Are There Enough Smart Developers for Google?: Page 2

Posted January 18, 2010
By

Eric Spiegel

Eric Spiegel


(Page 2 of 2)

Not saying all brilliant developers can’t communicate, but if you focus on how smart someone is, you may miss the opportunity to hire a really valuable person who develops your next great product. Or who ends up being a great team builder or business liaison.

Here are some alternatives to consider instead of relying on a set of “stump the developer” questions.

1) For most tech companies you can find common interview questions out on the Web. Even before the Web, I remember developers finding ways to share intelligence on preparing for interviews. Now it’s too easy to find this information and cram beforehand.

It’s okay to use this approach as part of the evaluation, but as a weeding out tool, I don’t think it’s the best route. That’s exactly what happened to this candidate. In her “nightmare” Google interview – even though her writing skills seem to show she has something to offer that Google is missing out on.

2) I’m a big fan of situational interviews. I’d much rather know if a person can handle the intensity and unique circumstances that are prevalent in a turbo-charged development environment. Instead of focusing on logic questions, ask the candidate what they would do in a realistic difficult situation. After all, writing code isn’t just about math and logic. Creativity is something that can be less tangible and only surfaces when a developer is in a pickle.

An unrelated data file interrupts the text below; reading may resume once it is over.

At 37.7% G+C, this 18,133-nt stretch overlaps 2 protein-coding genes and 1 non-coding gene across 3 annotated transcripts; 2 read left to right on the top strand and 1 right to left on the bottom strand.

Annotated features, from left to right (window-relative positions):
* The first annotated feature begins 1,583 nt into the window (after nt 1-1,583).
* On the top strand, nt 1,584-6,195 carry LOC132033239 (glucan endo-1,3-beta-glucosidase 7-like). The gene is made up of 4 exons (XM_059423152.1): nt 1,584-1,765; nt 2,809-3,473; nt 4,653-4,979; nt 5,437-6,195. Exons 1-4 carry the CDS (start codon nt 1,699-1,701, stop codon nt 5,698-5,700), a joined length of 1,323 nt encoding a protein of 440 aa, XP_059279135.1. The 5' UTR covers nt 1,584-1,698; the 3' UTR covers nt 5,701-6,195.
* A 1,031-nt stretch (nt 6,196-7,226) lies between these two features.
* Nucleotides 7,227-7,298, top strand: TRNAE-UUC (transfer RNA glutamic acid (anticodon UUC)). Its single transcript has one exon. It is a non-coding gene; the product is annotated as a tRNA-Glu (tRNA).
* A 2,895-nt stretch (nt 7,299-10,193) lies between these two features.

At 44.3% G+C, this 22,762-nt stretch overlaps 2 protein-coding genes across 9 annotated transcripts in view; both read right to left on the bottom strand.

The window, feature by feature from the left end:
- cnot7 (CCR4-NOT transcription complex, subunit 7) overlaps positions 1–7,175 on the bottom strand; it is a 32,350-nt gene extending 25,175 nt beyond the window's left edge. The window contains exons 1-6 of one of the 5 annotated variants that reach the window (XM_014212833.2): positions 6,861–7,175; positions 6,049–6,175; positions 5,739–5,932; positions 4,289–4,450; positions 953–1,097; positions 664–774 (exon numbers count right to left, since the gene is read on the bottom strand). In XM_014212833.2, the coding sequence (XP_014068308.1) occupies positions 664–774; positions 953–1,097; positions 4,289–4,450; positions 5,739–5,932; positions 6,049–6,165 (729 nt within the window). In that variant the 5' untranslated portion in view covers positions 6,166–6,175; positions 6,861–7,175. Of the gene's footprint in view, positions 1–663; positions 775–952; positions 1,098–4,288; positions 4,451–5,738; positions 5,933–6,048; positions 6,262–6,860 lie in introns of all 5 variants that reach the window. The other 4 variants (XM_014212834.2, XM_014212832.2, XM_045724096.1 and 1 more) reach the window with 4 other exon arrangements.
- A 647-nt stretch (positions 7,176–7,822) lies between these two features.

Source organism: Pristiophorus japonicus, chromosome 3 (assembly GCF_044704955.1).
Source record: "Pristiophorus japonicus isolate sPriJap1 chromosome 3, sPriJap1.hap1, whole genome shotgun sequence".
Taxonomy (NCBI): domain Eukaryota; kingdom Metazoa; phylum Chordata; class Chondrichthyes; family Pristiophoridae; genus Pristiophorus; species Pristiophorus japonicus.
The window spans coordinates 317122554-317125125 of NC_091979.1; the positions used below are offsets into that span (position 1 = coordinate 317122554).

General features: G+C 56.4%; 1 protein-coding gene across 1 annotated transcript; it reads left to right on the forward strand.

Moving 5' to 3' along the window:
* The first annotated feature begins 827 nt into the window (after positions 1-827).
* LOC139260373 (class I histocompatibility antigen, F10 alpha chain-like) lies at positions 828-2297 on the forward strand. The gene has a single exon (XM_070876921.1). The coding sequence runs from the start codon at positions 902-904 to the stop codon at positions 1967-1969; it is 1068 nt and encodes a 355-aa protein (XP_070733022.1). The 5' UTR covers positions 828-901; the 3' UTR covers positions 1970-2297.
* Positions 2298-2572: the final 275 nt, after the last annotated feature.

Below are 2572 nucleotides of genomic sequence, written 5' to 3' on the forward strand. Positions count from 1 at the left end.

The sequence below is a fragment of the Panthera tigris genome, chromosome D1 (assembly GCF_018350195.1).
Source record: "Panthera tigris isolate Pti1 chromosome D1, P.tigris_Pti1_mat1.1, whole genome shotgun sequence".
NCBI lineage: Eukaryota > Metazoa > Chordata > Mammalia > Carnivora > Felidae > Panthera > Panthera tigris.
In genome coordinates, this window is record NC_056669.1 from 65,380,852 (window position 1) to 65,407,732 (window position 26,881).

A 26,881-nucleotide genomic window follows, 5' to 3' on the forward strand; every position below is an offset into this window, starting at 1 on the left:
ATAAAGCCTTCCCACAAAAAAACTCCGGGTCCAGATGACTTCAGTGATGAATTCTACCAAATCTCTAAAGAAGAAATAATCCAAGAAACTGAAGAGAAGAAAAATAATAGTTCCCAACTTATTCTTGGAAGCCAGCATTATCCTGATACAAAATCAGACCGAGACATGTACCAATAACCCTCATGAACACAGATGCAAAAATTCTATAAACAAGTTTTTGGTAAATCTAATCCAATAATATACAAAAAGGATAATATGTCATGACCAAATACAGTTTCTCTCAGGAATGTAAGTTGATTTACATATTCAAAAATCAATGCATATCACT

3) How about communications skills? I know there will be some eyes rolling from techies who are just looking to be left alone to be brilliant. At most companies, interpersonal skills really do matter because you aren’t coding in a vacuum. You have to find a balance of people who can code like a banshee and those who can code very well, but who really know how to bring teams together, successfully promote ideas and interface with business users.

4) Whenever building a team, you can’t just focus on individuals. You need to holistically look at the team and how they will mesh. Therefore, personality comes into play. You could have a candidate take a Myers-Briggs type of test or you could just ask them “what were you like in high school?” It’s amazing how people let down their guard when they start talking about their formative teenage years, and – ta-dah – their true personality surfaces.

I just believe that the more complete person you hire, the better off you are in the long run. Granted, you need a couple geniuses for technical breakthroughs that us average Joe’s might never invent. (Apologies to my very smart college roommate Joe!)

But be careful, because that deer caught in your headlights might be the young buck who brings more than an amazing intellect to help your company build a world-class software development team.

ALSO SEE: Are You a Blue Collar or White Collar Developer?

AND: Do Nice Engineers Finish Last in Tough Times?

AND: Why Developers Get Fired

Eric Spiegel is CEO and co-founder of XTS, which provides software for planning, managing and auditing Citrix and other virtualization platforms.


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Tags: Google, programmers, developers, IT Jobs/Salary, programmer salary


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